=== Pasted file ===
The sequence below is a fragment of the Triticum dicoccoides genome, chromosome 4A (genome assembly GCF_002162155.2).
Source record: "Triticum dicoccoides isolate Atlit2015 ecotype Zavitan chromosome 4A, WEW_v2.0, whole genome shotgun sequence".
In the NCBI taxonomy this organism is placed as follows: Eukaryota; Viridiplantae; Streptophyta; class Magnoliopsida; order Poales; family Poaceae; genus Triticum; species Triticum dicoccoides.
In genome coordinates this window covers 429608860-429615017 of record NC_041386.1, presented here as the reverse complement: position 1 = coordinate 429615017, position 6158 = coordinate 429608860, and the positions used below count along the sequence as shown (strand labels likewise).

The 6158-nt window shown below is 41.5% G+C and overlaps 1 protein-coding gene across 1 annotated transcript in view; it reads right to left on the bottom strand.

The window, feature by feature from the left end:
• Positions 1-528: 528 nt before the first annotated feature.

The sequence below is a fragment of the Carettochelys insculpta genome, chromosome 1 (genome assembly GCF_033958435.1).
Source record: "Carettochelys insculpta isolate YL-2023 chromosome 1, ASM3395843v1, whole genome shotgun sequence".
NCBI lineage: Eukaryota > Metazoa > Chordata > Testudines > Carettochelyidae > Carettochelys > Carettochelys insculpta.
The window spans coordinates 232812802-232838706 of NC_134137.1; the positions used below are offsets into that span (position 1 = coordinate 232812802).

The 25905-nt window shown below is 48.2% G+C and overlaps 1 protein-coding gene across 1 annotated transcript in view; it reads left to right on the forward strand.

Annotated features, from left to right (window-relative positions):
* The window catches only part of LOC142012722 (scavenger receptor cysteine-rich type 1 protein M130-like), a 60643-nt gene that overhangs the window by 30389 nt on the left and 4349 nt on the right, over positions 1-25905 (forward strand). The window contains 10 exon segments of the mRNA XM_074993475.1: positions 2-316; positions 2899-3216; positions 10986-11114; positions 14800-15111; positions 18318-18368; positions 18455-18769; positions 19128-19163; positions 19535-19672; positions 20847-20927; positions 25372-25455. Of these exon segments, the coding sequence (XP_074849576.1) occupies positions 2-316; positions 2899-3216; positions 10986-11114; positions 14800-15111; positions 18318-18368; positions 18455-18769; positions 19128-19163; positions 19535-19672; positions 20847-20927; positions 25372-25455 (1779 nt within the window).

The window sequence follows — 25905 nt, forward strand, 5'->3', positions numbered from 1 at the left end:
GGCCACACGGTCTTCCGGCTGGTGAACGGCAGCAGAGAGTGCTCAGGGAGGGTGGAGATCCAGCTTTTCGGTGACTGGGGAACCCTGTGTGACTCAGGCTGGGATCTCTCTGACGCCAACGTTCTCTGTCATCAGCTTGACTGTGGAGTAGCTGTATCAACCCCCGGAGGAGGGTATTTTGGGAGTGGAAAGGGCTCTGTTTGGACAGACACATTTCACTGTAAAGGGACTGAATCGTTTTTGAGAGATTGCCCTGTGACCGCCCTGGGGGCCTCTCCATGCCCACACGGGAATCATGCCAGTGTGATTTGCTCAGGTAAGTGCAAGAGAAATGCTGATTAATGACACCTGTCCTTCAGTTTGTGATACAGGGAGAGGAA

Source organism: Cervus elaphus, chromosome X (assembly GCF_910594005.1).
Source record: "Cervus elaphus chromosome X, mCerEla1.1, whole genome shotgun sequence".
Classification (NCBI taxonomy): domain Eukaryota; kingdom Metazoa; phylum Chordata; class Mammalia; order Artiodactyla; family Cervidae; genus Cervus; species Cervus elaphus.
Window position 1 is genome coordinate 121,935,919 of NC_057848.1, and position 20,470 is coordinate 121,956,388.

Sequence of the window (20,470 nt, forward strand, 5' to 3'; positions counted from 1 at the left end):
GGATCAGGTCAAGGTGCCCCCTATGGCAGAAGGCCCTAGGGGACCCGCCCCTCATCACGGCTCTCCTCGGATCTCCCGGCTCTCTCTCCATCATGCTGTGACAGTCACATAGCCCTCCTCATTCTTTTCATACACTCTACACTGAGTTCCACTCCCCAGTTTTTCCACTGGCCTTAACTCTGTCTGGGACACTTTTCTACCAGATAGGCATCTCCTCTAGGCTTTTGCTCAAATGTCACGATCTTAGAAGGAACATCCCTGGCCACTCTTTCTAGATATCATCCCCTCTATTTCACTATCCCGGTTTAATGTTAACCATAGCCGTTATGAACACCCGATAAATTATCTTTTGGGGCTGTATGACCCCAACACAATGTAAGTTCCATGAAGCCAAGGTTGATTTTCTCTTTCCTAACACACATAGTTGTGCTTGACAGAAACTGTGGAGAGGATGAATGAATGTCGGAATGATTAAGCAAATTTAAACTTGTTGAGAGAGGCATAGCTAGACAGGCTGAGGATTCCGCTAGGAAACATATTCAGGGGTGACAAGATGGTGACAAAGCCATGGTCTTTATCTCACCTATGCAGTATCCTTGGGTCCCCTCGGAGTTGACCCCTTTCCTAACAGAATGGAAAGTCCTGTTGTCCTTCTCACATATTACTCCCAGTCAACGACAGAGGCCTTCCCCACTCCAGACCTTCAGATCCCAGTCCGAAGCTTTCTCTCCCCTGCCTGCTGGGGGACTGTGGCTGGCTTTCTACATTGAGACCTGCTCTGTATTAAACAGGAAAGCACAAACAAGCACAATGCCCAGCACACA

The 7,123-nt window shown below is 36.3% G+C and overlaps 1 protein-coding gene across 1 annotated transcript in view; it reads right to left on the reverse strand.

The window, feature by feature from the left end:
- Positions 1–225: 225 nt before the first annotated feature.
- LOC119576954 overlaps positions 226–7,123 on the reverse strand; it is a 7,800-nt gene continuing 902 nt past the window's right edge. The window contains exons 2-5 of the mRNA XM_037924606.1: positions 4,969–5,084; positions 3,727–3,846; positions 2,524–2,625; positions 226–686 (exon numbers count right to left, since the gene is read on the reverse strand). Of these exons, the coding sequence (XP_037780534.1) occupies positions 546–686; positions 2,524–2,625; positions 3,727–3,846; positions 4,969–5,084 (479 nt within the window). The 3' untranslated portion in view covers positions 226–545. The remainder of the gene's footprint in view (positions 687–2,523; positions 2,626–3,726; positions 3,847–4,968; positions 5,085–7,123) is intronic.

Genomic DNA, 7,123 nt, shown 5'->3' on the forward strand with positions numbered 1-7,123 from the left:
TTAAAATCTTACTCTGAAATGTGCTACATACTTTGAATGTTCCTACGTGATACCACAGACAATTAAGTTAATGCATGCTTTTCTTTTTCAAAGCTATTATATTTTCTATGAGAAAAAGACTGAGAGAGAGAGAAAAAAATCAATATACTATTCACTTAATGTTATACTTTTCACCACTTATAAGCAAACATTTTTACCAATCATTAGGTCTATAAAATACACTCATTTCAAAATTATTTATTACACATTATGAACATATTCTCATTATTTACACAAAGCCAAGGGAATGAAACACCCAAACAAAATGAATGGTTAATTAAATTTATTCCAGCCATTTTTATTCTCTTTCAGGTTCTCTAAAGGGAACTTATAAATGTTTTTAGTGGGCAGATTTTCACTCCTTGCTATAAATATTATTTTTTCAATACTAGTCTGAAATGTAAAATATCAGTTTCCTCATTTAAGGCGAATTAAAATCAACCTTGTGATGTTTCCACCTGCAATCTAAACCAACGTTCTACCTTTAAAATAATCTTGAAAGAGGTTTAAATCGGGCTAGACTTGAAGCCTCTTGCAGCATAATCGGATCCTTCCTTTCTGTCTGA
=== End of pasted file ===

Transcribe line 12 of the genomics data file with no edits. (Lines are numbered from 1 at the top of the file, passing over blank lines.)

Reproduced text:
The 25905-nt window shown below is 48.2% G+C and overlaps 1 protein-coding gene across 1 annotated transcript in view; it reads left to right on the forward strand.